Of the covers, the train-like shuffle of ‘A Ring Of Fire’ (Munro/McElligott, not Carter Cash/Kilgore) features some hot fiddling from Dave Macfarlane. A driving version of John Fogerty’s ‘Lodi’ contains rhythmic hints of ‘Proud Mary’ – not surprising in a band much influenced by Creedence Clearwater Revival. Chris Stapleton’s more recent song, ‘Fire Away’ gets a swaying ‘lighters-aloft’ anthemic treatment which rather suits it.

The album ends with the uptempo, early-90s sounding ‘Leaving’ with its bright brass section that calls to mind bands like The Rembrandts, Deep Blue Something and their ilk. It’s another insanely catchy song rousing to an abrupt finish. You may well find your imagination filling in the ensuing silence with a crowd’s uproarious applause.

Longstay’s brand of Scottish-American contemporary country rock proves to be joyous, infectious and energetic. If this is the standard of where they are at now, let’s hope they will be in for the long stay: we should be in for a treat.

Su O’Brien

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RICHARD DURRANT – Stringhenge (Own Label, TheBurningDeck003CD)

StringhengeJS Bach’s elaborate baroque isn’t necessarily folk’s obvious partner, but for guitarist Richard Durrant they are simply links in a lengthy musical chain. In his new album, Stringhenge, landscape and music are tightly bound, including in his instruments: a guitar made from 5000-year-old bog oak and a tenor guitar decorated with a silver Uffington Horse.

A Sussex classical guitarist trained at the Royal College of Music, Durrant embraces other styles and traditions joyously, with a playing style that wears its intricate skill with light ease. What’s quickly obvious from Stringhenge is his attention to detail, taking pleasure in tiny adjustments to resonance or plectrum, just as much as key or rhythm.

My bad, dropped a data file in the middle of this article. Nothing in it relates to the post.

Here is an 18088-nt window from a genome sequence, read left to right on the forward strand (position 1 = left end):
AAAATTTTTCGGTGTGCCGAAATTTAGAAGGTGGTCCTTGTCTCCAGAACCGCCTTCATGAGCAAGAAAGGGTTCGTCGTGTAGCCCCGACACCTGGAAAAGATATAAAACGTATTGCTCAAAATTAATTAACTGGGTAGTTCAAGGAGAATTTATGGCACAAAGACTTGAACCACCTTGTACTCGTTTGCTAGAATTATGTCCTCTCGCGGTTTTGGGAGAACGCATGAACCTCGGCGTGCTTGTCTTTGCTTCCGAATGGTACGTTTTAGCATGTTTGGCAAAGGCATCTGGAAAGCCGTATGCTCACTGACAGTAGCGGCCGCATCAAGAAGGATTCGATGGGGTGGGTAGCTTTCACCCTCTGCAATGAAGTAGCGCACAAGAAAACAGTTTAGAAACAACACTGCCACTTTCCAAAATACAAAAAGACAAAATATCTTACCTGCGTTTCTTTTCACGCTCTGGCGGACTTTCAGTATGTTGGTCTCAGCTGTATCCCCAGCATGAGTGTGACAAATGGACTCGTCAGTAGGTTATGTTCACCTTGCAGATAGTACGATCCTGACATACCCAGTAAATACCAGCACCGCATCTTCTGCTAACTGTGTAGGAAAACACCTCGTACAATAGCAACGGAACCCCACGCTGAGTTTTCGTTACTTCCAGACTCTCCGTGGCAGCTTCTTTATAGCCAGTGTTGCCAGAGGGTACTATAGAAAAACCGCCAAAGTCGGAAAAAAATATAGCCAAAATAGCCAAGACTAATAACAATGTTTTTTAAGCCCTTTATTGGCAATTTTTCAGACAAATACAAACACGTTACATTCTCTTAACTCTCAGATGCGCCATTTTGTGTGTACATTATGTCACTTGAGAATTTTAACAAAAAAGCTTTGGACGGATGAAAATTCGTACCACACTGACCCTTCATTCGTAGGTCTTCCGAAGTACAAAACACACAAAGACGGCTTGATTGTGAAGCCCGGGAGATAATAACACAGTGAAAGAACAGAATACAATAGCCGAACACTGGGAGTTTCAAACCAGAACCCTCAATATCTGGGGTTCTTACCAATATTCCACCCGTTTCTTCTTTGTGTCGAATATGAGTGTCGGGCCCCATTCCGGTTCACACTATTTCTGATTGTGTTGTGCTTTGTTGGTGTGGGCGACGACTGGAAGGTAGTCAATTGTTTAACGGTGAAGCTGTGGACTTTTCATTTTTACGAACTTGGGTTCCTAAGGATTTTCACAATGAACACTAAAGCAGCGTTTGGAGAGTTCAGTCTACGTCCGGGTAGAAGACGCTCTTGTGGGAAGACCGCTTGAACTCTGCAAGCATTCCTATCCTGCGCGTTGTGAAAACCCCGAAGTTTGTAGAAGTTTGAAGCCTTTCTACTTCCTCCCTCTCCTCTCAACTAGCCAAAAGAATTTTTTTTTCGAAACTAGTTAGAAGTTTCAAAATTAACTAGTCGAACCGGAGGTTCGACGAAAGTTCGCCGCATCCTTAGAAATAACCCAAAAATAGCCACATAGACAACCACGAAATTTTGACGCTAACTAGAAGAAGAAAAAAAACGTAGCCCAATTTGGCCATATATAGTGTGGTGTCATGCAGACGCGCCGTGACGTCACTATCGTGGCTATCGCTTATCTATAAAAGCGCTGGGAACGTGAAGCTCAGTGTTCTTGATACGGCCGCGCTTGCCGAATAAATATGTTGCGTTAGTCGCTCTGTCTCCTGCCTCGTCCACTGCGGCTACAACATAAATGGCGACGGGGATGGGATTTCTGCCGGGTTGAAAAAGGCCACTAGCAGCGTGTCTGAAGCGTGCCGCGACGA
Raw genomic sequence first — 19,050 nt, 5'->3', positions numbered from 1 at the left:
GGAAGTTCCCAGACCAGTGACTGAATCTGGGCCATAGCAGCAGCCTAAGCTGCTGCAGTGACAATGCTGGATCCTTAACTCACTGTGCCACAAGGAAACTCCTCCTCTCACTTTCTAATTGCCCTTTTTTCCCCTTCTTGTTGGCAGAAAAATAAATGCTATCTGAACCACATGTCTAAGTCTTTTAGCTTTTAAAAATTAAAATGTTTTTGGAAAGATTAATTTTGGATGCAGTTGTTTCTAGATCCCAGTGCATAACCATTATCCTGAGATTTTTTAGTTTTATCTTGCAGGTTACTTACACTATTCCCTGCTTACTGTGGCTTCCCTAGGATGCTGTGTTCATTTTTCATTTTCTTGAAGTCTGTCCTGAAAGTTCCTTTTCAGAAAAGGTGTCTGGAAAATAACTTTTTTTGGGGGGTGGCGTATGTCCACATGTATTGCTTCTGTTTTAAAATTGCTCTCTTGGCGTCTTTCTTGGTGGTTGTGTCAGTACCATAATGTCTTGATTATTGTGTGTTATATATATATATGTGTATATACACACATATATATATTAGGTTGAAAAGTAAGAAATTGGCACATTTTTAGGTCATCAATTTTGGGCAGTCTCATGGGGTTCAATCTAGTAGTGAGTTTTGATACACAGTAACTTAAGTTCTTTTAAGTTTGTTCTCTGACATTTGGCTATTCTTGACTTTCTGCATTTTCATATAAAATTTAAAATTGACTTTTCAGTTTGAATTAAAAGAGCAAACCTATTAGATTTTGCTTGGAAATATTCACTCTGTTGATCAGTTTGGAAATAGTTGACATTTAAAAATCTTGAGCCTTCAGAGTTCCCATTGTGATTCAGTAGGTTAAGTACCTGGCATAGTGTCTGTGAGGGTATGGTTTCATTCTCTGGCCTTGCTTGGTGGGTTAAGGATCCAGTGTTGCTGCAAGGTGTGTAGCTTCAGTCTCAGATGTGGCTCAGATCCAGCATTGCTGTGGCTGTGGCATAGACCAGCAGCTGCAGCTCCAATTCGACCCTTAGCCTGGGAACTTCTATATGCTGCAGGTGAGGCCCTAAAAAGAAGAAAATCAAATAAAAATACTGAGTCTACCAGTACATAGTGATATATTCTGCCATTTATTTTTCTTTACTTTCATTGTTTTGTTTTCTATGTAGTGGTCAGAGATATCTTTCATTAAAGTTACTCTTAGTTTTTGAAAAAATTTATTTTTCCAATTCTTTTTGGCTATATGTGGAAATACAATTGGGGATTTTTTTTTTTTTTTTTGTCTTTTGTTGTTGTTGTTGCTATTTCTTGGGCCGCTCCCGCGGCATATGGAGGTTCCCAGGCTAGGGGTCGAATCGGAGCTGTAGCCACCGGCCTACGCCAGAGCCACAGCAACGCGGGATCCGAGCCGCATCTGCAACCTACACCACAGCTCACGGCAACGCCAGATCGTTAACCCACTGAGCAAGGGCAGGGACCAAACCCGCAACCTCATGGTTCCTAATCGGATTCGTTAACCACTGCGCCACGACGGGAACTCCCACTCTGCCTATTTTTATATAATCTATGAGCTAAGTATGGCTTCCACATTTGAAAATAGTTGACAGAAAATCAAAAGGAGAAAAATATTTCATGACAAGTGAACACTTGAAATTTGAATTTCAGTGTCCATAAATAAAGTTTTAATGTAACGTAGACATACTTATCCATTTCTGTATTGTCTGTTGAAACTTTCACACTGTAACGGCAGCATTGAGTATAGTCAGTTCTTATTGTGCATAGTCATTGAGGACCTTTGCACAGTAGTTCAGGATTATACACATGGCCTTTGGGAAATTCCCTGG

This is Durrant’s first double album, with the first CD recorded on Shoreham Beach (unless it’s also the name of a super-hip studio?). It largely features JS Bach pieces re-imagined for guitar, and occasional ukulele (he reserves one just for playing Bach). He’s creative with style and mood, adding classical Spanish touches to ‘Anaerobic Prelude’ which perfectly suits Bach’s bubbling, tumbling-over-themselves motifs. ‘Under Downham’ is unabashed English pastorale, and there’s even a harpsichord-like resonance on the strings in ‘The Reefknot Gavotte’. A swingy jazziness pervades ‘The Deep Dark Woods’, with touches of syncopation chopping into the rhythm. However, shorn of its cello mood-swings, the much-loved ‘Prelude In G’ lacks power.

Among the Bach nestle traditional tunes, with the jaunty light baroque frolic of ‘Speed The Plough’ linking them. ‘The Skye Boat Song’ pits two distinct key moods against a bagpipe-drone strum, while ‘Sorton’s Hornpipe’ (aka ‘Jacky Tarr’) slowly builds up the rhythm but remains oddly melancholic. ‘A Brief History Of Wood’, Durrant’s original composition, is strong and punchy, with sliding falls and hard picking.

The studio-recorded CD two is surprisingly different. It’s a funny, strange, slightly hallucinogenic experience, like rediscovering an obscure folk-rock concept album from the late 1960s/early 1970s. ‘Kenneth The Hedge’ has more than a hint of early Pink Floyd about it and ‘Frank Bough’s Allemande’ is amusingly odd. Elgar-derived ‘Edward The Good Angel’ is a slightly sinister 1960s caper movie theme that overindulges on a Greek holiday and passes out while listening to a beautiful blackbird. Bang on trend with the current birdsong vogue, then. Two minutes of joyous skylark song rounds off the disturbing ‘Morris Dreams’, which frequently teeters on parody’s cliff edge. Suddenly, we’re safely harvest home and, like looking back across a landscape, we can contemplate the distance travelled.

Su O’Brien

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NORTHERN FLYWAY – Northern Flyway (Hudson Records, HUD013)